• Re: (Score:2, Insightful)

        by mcrbids (148650)

        Nothing sucks balls worse that being forced to use a shitty-ass DNS lookup server hosted by a shitty-ass ISP in the middle of nowhere.

        This is what we'd call a first world problem.... I can think of quite a few things more unpleasant than being forced to use a DNS server hosted out in the middle of nowhere...

        • Oh come on! This whole topic is a first world problem. But thanks for making me out to be detached from reality.

          • by KiloByte (825081)

            People in Egypt or Syria suffer from internet censorship just the same, and for them communication is a matter of freedom or slavery. Not a first world problem in my book.

    • by jon3k (691256)
      They can't outright block DNS traffic. They attempted to throttle traffic, not even block, and got their hand slapped. And when you start monkeying with traffic it gets a lot harder to fall back on Safe Harbor provisions of the DMCA, which can put them in a very precarious position.
      • by ftobin (48814) *

        I was under the impression they were injecting TCP RST packets, not throttling. Big difference.

      • by KiloByte (825081)

        That's why they want to replace "merely" oppressive law with few upsides like the DMCA with something downright ridiculous that allows censorship with impunity.

    • Can do this today without DNSSEC...

  • I guess I'm not sure how SOPA and DNSSEC overlap, could someone explain it in a couple of sentences? Does DNSSEC hinder or help? I would assume hinder SOPA... I'm going to research more, but was hoping to get a quick brief from someone knowledged...
    • Re:SOPA and DNSSEC? (Score:5, Informative)

      by girlintraining (1395911) on Tuesday January 10, 2012 @07:13PM (#38657544)

      I guess I'm not sure how SOPA and DNSSEC overlap, could someone explain it in a couple of sentences? Does DNSSEC hinder or help? I would assume hinder SOPA... I'm going to research more, but was hoping to get a quick brief from someone knowledged...

      Well, let's try a car analogy. Before DNSSEC, anyone could put up a road sign, and you'd have no way of knowing whether it would send you the right way or not. There were a few publicized cases of cars going down the wrong road, a few pileups, but most people got to/from work everyday.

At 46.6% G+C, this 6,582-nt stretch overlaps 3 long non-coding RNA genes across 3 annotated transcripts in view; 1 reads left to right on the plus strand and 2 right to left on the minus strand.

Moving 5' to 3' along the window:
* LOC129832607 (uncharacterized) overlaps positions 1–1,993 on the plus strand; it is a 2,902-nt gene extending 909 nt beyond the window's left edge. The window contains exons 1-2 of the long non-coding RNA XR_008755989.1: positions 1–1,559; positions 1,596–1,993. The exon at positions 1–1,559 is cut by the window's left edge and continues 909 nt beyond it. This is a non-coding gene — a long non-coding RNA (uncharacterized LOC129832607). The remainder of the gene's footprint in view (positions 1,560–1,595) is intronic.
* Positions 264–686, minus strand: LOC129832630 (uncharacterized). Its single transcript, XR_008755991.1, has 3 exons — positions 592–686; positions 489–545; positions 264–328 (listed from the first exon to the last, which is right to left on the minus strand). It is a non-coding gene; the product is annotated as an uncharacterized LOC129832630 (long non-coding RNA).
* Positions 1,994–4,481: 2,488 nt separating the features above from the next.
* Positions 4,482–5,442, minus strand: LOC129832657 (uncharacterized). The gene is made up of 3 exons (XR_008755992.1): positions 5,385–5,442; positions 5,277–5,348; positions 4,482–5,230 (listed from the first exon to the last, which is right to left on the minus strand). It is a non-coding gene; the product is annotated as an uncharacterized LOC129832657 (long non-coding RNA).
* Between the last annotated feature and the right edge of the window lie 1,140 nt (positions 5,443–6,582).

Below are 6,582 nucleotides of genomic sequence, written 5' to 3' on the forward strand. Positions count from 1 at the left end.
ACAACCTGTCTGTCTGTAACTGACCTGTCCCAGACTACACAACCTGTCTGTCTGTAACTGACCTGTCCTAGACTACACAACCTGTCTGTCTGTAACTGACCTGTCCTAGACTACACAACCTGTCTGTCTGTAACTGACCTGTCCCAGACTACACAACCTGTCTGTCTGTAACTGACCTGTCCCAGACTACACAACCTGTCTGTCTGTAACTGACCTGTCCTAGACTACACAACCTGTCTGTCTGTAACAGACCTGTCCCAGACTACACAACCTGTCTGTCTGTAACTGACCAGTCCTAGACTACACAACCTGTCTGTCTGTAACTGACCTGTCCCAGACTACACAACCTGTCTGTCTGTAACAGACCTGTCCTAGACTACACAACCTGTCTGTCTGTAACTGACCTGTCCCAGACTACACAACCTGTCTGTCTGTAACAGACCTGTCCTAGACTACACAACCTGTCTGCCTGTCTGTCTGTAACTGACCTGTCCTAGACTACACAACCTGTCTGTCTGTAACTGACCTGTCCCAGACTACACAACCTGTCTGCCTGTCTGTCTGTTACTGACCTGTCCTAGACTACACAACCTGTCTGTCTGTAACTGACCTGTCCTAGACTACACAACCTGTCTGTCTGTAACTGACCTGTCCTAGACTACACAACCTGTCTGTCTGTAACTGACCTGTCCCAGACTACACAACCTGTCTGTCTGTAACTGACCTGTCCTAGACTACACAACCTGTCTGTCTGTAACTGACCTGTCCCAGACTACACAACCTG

However, some very smart people were worried some other smart people could swap the road signs. So they added smaller digital tags on the back of the signs that had a special number encoded in it and the name of the municipality that placed the sign there. You need a special box to tell you what it says. Not many people were keen on spending the money to impliment this, since the only people that could read the special codes were police, firefighters, and some guys riding around in black SUVs. For the majority of drivers, nothing changed.

      Separately, these municipalities were threatened with lawsuits by very large companies and the government if they allowed signs to stay up on roads they didn't like, or went to places they didn't like... So they've been busy tearing down signage all over the place to appease these well-monied interests. Sometimes the signs being taken down have the little tags, but most of the time they don't. Drivers that are familiar with the area won't have a problem because they know the address and route already, but younger, and inexperienced drivers might not, and for them, these new laws could keep them from getting to those places.